Therefore the wise man in all the experience of the day will not depart from dignity. Though he be surrounded with sights that are magnificent, he will remain calm and unconcerned.
How does it come to pass that the Emperor, master of ten thousand chariots, has lost the mastery of the Empire? Because being flippant himself, he has lost the respect of his subjects; being passionate himself, he has lost the control of the Empire.
善行，無轍跡，善言，無瑕謫﹔善數，不用籌策﹔善閉，無關楗而不可開 ，善結，無繩約而不可解。是以聖人常善救人，故無棄人﹔常善救物，故 無棄物。
|The Function of Skill
Good walkers leave no tracks, good speakers make no errors, good counters need no abacus, good wardens have no need for bolts and locks for no one can get by them. Good binders can dispense with rope and cord, yet none can unloose their hold.
Therefore the wise man trusting in goodness always saves men, for there is no outcast to him. Trusting in goodness he saves all things for there is nothing valueless to him. This is recognizing concealed values.
Therefore the good man is the instructor of the evil man, and the evil man is the good man’s wealth. He who does not esteem his instructors or value his wealth, though he be otherwise intelligent, becomes confused. Herein lies the significance of spirituality.
|Returning to Simplicity
He who knows his manhood and understands his womanhood becomes useful like the valleys of earth (which bring water). Being like the valleys of earth, eternal vitality (de [teh]) will not depart from him, he will come again to the nature of a little child.
He who knows his innocence and recognizes his sin becomes the world’s model. Being a world’s model, infinite de [teh] will not fail, he will return to the Absolute.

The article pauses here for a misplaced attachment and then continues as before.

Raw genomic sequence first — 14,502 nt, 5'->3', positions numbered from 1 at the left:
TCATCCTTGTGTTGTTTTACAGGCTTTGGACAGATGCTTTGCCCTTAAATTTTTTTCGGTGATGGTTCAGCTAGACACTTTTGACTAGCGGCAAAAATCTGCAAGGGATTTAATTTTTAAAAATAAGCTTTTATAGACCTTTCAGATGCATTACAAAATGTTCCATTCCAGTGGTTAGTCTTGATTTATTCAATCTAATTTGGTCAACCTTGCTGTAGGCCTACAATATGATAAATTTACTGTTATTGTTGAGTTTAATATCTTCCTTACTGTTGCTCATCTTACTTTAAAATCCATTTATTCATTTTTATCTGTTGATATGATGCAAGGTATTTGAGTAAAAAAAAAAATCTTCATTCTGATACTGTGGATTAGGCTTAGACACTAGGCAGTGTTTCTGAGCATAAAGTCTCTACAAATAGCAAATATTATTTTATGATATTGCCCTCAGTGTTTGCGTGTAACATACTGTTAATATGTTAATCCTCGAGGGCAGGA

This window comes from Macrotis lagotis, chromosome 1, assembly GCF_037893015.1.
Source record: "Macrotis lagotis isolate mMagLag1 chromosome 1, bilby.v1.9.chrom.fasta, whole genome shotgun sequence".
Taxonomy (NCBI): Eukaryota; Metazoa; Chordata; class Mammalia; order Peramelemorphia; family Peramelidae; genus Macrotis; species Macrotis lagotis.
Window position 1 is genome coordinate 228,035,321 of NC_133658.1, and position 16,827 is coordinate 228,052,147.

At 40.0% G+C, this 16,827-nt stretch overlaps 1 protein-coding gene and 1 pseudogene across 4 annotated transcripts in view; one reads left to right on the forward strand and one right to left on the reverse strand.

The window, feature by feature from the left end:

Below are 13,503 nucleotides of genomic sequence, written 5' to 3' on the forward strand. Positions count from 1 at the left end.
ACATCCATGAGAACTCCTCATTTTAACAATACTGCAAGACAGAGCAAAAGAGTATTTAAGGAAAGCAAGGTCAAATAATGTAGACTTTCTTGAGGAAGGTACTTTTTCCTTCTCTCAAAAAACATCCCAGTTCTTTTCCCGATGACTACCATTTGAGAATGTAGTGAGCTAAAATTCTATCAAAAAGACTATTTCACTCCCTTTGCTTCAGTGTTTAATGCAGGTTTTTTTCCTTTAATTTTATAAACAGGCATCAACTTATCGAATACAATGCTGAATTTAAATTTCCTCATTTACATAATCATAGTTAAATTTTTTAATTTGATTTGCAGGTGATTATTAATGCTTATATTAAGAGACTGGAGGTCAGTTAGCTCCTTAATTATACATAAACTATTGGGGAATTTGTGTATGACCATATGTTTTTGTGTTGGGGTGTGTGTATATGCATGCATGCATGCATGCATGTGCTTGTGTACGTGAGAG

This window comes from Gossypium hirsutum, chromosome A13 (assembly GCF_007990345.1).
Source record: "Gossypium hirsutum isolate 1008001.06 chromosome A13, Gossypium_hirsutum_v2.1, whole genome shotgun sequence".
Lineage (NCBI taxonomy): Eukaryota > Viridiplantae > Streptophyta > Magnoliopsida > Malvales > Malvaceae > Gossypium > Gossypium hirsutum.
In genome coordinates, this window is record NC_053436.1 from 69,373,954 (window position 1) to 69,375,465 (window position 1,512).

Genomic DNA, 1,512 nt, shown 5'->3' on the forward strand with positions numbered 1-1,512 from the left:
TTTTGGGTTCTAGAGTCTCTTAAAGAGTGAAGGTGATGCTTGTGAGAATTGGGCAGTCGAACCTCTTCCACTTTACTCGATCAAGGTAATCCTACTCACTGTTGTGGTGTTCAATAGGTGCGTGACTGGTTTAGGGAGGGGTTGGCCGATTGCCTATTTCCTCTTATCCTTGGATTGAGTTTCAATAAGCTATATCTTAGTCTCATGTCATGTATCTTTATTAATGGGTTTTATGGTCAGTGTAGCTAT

He who knows the glory of his nature and recognizes also his limitations becomes useful like the world’s valleys. Being like the world’svalleys, eternal de [teh] will not fail him, he will revert to simplicity.
Radiating simplicity he will make of men vessels of usefulness. The wise man then will employ them as officials and chiefs. A great administration of such will harm no one.
|Not Forcing Things (Wu Wei)
One who desires to take and remake the Empire will fail. The Empire is a divine thing that cannot be remade. He who attempts it will only mar it.
He who seeks to grasp it, will lose it. People differ, some lead, others follow; some are ardent, others are formal; some are strong, others weak; some succeed, others fail.
Therefore the wise man practices moderation; he abandons pleasure, extravagance and indulgence.
|Be Stingy of War
When the magistrate follows Dao, he has no need to resort to force of arms to strengthen the Empire, because his business methods alone will show good returns.
Briars and thorns grow rank where an army camps. Bad harvests are the sequence of a great war. The good ruler will be resolute and then stop, he dare not take by force.
One should be resolute but not boastful; resolute but not haughty; resolute but not arrogant; resolute but yielding when it cannot be avoided; resolute but he must not resort to violence.
By a resort to force, things flourish for a time but then decay. This is not like the Dao and that which is not Dao-like will soon cease.